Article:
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  • Salmonellosis

    (Infection; Salmonella Enterica; Food Poisoning)

    Definition

    Salmonellosis is an infection with the bacteria salmonella . It is a rod-shaped bacteria that can live in a variety of conditions, including in water, soil, raw meats, raw poultry, eggs, animal feces, insects, and raw seafood.
    This condition can be serious in weakened populations, including the elderly and infants. In those cases, it should be treated by a doctor. Rarely, more serious complications can occur, such as endocarditis , bacteremia, and osteomyelitis ,.
    Endocarditis
    Bacterial endocarditis, aortic valve
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    Causes

    Salmonellosis is caused by ingestion of a strain of the bacteria, Salmonella . After the bacteria is ingested, within 6-48 hours Salmonella will pass through the stomach to the intestine where inflammation occurs and spreads. The main types of Salmonella include:
    • S. enteritidis
    • S. typhimurium
    • S. typhi

    Risk Factors

    Factors that increase your risk of getting salmonellosis include:
    • Eating raw or undercooked meat, poultry, eggs, fish, or seafood
    • Eating unpasteurized dairy products
    • Eating other contaminated foods
    • Drinking contaminated water
    • Handling reptiles, especially turtles
    • Having a compromised immune system, such as in:
      • Elderly persons
      • Infants
      • People with HIV/AIDS
      • People with low stomach acidity (eg, those who take medicine that reduces stomach acid)

    Symptoms

    If you have any of these symptoms, do not assume it is due to salmonellosis. These symptoms may be caused by other, less serious health conditions.
    • Nausea
    • Diarrhea
    • Abdominal cramps
    • Fever
    • Vomiting
    • Headaches

    Diagnosis

    Your doctor will ask about your symptoms and medical history. A physical exam will be done. Your doctor may test your stool or blood to confirm presence of Salmonella bacteria

    Treatment

    Over-the-counter medicines or oral rehydration solutions may be used to treat the symptoms of salmonellosis. The symptoms will usually improve on their own within 2-5 days. If symptoms are severe, talk with your doctor about the best treatment plan for you. Treatment options include the following:
    • Rehydration therapy—With diarrhea and vomiting, oral or IV (given through a vein) fluid replacement is needed. Electrolytes may also be added to the solution.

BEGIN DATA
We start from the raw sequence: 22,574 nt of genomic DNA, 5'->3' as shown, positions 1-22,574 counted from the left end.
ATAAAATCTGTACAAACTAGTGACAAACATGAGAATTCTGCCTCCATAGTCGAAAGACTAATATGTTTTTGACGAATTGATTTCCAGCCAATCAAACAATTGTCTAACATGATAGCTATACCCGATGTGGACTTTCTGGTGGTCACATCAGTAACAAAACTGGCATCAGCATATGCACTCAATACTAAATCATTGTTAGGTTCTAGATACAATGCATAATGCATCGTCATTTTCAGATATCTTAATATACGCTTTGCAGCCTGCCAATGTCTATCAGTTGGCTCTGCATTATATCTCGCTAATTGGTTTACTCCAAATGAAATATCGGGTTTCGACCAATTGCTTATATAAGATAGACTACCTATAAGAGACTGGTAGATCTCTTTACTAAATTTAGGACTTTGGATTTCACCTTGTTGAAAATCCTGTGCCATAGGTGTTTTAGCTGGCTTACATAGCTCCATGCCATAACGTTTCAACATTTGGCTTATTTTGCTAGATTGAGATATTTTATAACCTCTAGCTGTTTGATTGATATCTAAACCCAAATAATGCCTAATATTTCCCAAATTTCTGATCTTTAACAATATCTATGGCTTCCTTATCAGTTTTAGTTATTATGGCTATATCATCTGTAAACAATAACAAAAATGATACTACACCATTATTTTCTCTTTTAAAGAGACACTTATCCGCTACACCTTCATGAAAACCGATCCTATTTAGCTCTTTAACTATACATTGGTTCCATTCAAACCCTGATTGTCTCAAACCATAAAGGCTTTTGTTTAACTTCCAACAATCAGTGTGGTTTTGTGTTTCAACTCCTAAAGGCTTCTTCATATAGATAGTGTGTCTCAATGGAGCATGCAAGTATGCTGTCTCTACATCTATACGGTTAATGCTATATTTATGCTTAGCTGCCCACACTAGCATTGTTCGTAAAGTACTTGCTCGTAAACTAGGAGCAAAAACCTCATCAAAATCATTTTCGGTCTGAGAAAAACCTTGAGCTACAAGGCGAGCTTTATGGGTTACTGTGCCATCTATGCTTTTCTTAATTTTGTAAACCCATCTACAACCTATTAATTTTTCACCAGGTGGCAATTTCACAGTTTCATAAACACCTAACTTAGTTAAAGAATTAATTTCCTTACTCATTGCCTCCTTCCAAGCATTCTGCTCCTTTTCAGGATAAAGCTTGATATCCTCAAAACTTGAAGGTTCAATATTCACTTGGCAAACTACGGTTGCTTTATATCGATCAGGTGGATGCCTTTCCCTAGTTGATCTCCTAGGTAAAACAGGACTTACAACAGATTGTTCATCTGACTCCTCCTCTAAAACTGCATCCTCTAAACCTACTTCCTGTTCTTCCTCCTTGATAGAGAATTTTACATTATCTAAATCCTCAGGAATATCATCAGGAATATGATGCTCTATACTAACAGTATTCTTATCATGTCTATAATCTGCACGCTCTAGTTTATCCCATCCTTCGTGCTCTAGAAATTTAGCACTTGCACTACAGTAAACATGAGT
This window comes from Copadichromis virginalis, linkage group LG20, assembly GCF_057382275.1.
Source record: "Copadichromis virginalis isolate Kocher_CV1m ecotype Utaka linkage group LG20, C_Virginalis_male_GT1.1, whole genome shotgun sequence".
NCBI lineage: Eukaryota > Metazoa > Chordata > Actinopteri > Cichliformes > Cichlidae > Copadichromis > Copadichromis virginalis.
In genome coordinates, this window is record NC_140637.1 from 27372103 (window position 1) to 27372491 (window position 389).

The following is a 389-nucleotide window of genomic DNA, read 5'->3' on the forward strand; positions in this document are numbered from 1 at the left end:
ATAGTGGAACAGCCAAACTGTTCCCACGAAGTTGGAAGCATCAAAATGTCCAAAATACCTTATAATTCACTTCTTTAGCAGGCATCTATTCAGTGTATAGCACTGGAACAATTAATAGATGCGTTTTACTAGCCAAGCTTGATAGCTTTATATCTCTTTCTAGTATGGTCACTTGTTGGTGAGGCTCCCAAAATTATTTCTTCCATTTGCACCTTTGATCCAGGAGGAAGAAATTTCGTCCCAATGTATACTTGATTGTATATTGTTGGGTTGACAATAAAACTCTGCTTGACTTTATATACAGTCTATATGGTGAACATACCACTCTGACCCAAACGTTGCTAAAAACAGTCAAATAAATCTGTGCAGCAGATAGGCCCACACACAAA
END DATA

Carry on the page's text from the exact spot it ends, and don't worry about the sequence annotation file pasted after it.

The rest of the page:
• Acetaminophen or ibuprofen —Over-the-counter pain relievers may be used to reduce fever or treat headaches and other pain.
    • Antibiotics—These are required in severe cases. Antibiotic use in non-severe cases does not improve a person's outcome. It may cause the disease to last longer.

    Prevention

    To help reduce your chance of getting salmonellosis, take the following steps:
    • Frequently wash hands and surfaces.
    • Wash hands and cutting boards with hot soapy water before and after handling raw foods.
    • Wash hands and utensils thoroughly between handling raw meats, fish, or poultry.
    • Do not use the same cutting boards for raw meats and raw vegetables.
    • Cook all foods to appropriate temperatures.
    • Place foods in the refrigerator promptly.
    • Wash hands after handling reptiles.
    • Certain medicines, like those to reduce stomach acid, may increase your risk for salmonellosis. Talk to your doctor about this risk.

    RESOURCES

    Fight BAC!Partnership for Food Safety Education http://www.fightbac.org/

    FoodSafety.gov http://www.foodsafety.gov/

    CANADIAN RESOURCES

    Canadian Partnership for Consumer Food Safety Education http://www.canfightbac.org/cpcfse/en/about/

    Public Health Agency of Canada http://www.phac-aspc.gc.ca

    References

    Benenson A. Salmonellosis . Control of Communicable Diseases Manual. American Public Health Association . 1996: 410-414.

    Centers for Disease Control and Prevention (CDC). Use of a self-assessment questionnaire for food safety education in the home kitchen—Los Angeles County, California, 2006-2008. MMWR. 2010;59(34):1098-101.

    Edwards BH. Salmonella and shigella species. Clin Lab Med . 1999; 19(3):469-487.

    Heymann D. Salmonellosis. In: American Public Health Association. Control of Communicable Diseases Manual. 2004;469-473.

    Koningstein M, Simonsen J, Helms M, Molbak K. The interaction between prior antimicrobial drug exposure and resistance in human Salmonella infections. J Antimicrob Chemother. 2010;65(8):1819-1825.

    Pegues DA, Ohl ME, Miller SI. Salmonella species, including Salmonella typhi. Principles and Practices of Infectious Diseases . 6th ed. 2005;2:2636-2654.

    Salmonellosis. Centers for Disease Control and Prevention website. Available at: http://www.cdc.gov/nczved/divisions/dfbmd/diseases/salmonellosis/ . Updated November 16, 2009. Accessed January 7, 2013.

    Revision Information

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